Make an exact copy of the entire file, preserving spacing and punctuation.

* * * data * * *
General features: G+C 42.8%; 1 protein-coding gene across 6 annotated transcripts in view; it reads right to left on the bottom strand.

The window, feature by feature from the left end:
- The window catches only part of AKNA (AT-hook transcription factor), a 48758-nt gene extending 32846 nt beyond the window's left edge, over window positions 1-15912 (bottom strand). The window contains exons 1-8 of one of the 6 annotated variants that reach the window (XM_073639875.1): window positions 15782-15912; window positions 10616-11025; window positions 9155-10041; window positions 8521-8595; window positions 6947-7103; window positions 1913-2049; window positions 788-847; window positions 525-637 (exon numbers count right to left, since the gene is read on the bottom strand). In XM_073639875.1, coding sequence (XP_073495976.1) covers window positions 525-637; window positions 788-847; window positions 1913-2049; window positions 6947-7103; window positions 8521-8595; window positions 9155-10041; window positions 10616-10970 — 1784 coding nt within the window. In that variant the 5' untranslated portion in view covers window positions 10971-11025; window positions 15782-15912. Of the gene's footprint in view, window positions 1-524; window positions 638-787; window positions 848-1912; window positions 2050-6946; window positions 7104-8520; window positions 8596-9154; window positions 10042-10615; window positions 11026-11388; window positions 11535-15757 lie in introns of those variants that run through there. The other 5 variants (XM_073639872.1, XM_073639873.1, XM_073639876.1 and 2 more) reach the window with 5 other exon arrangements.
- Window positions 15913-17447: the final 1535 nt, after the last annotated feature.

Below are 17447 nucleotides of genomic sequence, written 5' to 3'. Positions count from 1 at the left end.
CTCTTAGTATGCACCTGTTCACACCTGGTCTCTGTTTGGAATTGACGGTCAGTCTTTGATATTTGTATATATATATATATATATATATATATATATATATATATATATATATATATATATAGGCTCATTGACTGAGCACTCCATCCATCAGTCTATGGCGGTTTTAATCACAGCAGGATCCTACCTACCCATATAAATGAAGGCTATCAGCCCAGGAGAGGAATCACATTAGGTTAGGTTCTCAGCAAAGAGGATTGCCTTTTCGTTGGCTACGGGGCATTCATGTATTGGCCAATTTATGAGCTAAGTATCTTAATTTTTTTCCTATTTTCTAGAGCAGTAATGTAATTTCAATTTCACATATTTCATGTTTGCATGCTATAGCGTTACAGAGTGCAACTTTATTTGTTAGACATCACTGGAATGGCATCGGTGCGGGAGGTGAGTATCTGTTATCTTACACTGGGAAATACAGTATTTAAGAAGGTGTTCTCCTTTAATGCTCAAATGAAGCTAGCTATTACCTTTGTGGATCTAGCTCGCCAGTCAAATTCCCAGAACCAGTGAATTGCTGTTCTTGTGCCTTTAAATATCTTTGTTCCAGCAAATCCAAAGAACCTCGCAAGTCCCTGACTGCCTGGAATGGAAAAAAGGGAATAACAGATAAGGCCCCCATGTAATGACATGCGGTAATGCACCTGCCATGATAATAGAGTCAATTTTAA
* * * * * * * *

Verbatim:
General features: G+C 42.8%; 1 protein-coding gene across 6 annotated transcripts in view; it reads right to left on the bottom strand.

The window, feature by feature from the left end:
- The window catches only part of AKNA (AT-hook transcription factor), a 48758-nt gene extending 32846 nt beyond the window's left edge, over window positions 1-15912 (bottom strand). The window contains exons 1-8 of one of the 6 annotated variants that reach the window (XM_073639875.1): window positions 15782-15912; window positions 10616-11025; window positions 9155-10041; window positions 8521-8595; window positions 6947-7103; window positions 1913-2049; window positions 788-847; window positions 525-637 (exon numbers count right to left, since the gene is read on the bottom strand). In XM_073639875.1, coding sequence (XP_073495976.1) covers window positions 525-637; window positions 788-847; window positions 1913-2049; window positions 6947-7103; window positions 8521-8595; window positions 9155-10041; window positions 10616-10970 — 1784 coding nt within the window. In that variant the 5' untranslated portion in view covers window positions 10971-11025; window positions 15782-15912. Of the gene's footprint in view, window positions 1-524; window positions 638-787; window positions 848-1912; window positions 2050-6946; window positions 7104-8520; window positions 8596-9154; window positions 10042-10615; window positions 11026-11388; window positions 11535-15757 lie in introns of those variants that run through there. The other 5 variants (XM_073639872.1, XM_073639873.1, XM_073639876.1 and 2 more) reach the window with 5 other exon arrangements.
- Window positions 15913-17447: the final 1535 nt, after the last annotated feature.

Below are 17447 nucleotides of genomic sequence, written 5' to 3'. Positions count from 1 at the left end.
CTCTTAGTATGCACCTGTTCACACCTGGTCTCTGTTTGGAATTGACGGTCAGTCTTTGATATTTGTATATATATATATATATATATATATATATATATATATATATATATATATATATATAGGCTCATTGACTGAGCACTCCATCCATCAGTCTATGGCGGTTTTAATCACAGCAGGATCCTACCTACCCATATAAATGAAGGCTATCAGCCCAGGAGAGGAATCACATTAGGTTAGGTTCTCAGCAAAGAGGATTGCCTTTTCGTTGGCTACGGGGCATTCATGTATTGGCCAATTTATGAGCTAAGTATCTTAATTTTTTTCCTATTTTCTAGAGCAGTAATGTAATTTCAATTTCACATATTTCATGTTTGCATGCTATAGCGTTACAGAGTGCAACTTTATTTGTTAGACATCACTGGAATGGCATCGGTGCGGGAGGTGAGTATCTGTTATCTTACACTGGGAAATACAGTATTTAAGAAGGTGTTCTCCTTTAATGCTCAAATGAAGCTAGCTATTACCTTTGTGGATCTAGCTCGCCAGTCAAATTCCCAGAACCAGTGAATTGCTGTTCTTGTGCCTTTAAATATCTTTGTTCCAGCAAATCCAAAGAACCTCGCAAGTCCCTGACTGCCTGGAATGGAAAAAAGGGAATAACAGATAAGGCCCCCATGTAATGACATGCGGTAATGCACCTGCCATGATAATAGAGTCAATTTTAA